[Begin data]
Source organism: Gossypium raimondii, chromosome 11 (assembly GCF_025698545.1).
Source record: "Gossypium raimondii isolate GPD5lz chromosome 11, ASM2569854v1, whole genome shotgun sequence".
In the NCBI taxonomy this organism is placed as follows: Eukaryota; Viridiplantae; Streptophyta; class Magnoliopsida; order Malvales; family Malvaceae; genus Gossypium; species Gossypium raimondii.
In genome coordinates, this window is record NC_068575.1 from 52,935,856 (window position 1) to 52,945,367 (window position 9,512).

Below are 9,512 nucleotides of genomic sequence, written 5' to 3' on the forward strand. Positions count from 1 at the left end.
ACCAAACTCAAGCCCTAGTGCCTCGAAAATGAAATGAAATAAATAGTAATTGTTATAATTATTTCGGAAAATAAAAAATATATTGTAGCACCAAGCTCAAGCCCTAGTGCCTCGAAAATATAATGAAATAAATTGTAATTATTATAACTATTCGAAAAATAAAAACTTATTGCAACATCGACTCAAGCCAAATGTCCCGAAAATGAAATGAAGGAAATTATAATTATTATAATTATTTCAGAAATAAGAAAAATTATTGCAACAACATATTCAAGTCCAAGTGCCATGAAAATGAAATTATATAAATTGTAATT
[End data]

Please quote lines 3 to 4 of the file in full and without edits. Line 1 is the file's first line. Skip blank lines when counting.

In the NCBI taxonomy this organism is placed as follows: Eukaryota; Viridiplantae; Streptophyta; class Magnoliopsida; order Malvales; family Malvaceae; genus Gossypium; species Gossypium raimondii.
In genome coordinates, this window is record NC_068575.1 from 52,935,856 (window position 1) to 52,945,367 (window position 9,512).